Oliver is not standing still

Let me say it at the start, the numbers have changed since last week. Some are up, probably more are down, but overall I am confident that they are better.

Oliver has been public for almost two years: 2009 at FanGraphs, and then in 2010 coming here to The Hardball Times. Even now I am still constantly looking at the code and trying to work out new theoretical models that will give both a more accurate and more detailed profile of a player. I confess I am the type of person who is more comfortable staring at a database, letting the numbers speak to me, than forcing myself to put my thoughts on figurative paper in the form of an article such as this.

When the 2011 version of the THT projections and its accompanying Fantasy Price Guides were rolled out on Dec. 20, I followed with my own piece which mentioned upgrades made since the 2010 release, particularly using a player’s exact birth date to determining a decimal age, which is then used in calculating and applying aging curves, and regressing each player to a mean determined by his age, level and position played in the previous season.

So how do we know if the 2011 THT Forecasts are any better than the ones published last year? Last month Mitchel Lichtman, at The Book blog, reviewed the accuracy of various 2010 projections. Oliver shows up in comment No. 8, and I admit I was disappointed with the results. At the time I had just concluded my own tests of the 2011 engine, generating projections based on past season data and comparing those results to other projections published in those years. Tom Tango, also of The Book, offered to run his own independent tests on my data set, and publish the results, whether good or bad, to avoid appearances of bias on my part.

Tango published his results two weeks ago, and in more detail in parts two and three, in which I was very pleased to see a much stronger performance from Oliver. Tango details various tests which arguably show Oliver an overall strong second to Chone, and in the lead with players having no major league experience. Despite the good showing, I spent a few days studying the details, looking for any weaknesses. Going back to my code, I made an adjustment in comparing each player’s performance in each minor league to his performance in the majors, and then readjusted the amount of regression for each stat category to minimize the total error of the resulting projection.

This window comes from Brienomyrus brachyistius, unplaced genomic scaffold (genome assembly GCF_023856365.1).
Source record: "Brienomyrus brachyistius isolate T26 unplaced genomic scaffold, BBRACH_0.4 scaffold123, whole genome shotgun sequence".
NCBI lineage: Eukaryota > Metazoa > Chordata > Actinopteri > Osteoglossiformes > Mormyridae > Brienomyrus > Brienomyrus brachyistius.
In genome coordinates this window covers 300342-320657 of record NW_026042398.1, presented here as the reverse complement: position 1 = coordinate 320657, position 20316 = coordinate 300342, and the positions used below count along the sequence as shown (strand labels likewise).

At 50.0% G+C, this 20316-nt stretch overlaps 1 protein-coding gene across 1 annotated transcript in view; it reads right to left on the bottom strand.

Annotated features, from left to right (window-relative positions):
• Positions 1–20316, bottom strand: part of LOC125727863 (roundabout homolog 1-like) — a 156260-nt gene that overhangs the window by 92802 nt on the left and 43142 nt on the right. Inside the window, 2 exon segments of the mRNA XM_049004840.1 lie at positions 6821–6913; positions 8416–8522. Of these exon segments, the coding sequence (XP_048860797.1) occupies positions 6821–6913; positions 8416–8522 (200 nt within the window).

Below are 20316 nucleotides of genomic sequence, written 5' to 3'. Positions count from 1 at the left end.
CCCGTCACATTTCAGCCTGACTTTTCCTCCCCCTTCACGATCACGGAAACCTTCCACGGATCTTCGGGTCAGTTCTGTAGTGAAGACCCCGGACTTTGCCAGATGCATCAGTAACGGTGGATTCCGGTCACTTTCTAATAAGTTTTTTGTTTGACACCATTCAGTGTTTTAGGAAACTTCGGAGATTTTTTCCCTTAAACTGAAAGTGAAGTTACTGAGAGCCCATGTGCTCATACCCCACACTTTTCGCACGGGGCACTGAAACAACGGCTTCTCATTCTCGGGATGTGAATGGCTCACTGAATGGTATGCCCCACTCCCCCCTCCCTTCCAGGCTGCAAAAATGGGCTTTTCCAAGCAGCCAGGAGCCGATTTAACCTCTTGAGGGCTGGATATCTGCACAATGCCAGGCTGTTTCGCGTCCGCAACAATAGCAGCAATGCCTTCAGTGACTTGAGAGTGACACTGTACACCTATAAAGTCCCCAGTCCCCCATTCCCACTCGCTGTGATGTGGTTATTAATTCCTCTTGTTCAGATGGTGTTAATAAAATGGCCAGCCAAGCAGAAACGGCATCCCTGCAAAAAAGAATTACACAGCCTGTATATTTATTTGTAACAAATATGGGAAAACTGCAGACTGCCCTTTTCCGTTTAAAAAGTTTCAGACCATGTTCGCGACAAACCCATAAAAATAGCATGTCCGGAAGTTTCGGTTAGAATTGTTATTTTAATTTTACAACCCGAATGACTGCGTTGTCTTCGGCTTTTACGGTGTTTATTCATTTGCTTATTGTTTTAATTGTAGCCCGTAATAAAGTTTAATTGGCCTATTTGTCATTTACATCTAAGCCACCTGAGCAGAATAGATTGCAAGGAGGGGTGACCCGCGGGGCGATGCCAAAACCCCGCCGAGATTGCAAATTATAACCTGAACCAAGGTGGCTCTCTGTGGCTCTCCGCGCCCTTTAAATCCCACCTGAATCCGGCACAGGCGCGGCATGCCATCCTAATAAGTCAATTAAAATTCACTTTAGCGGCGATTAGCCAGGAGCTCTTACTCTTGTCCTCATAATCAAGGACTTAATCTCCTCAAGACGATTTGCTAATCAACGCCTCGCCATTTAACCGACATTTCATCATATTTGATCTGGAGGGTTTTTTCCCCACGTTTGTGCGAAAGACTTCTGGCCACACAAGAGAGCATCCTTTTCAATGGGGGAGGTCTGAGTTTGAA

Now I can say that I am excited about the results, showing the newest Oliver to be even stronger in comparison to other projections.

Please read Tango’s posts for a detailed comparison of the five projection systems, while here I’ll add my own tests after the newest revisions.

Mean error is the sum of all the errors, weighted by plate appearances. A positive (high) error will be canceled out by a negative (low) error, so a value of zero means the numbers were all properly centered on the mean.

         wOBA     BA     OB     SA     BH     HR     BB     SO
Chone   0.006  0.002  0.005  0.005  0.003  0.002  0.006 -0.003
Marcel  0.008  0.007  0.007  0.016  0.006  0.002  0.000 -0.003
Oliver  0.000  0.001 -0.003  0.004 -0.001  0.001  0.002 -0.003
Pecota  0.004  0.002  0.003  0.007  0.002  0.002  0.007 -0.005
Zips    0.006  0.002  0.005  0.005  0.003  0.001  0.005 -0.004

Then I looked at the distribution of the errors, in players with 350 or more plate appearances each season. ‘Good’ is when the projection was within .010 wOBA of the actual, while very high or low was when the projections missed by more than .0325. Oliver has a slight lead in the percentage of good projections, but tends to under rather than over estimate players (which I will be looking into).

          vlow    low   good   high  vhigh
Chone    0.120  0.214  0.270  0.238  0.159
Marcel   0.101  0.207  0.263  0.248  0.164
Oliver   0.163  0.240  0.273  0.207  0.118
Pecota   0.132  0.219  0.265  0.231  0.153
Zips     0.125  0.208  0.261  0.241  0.166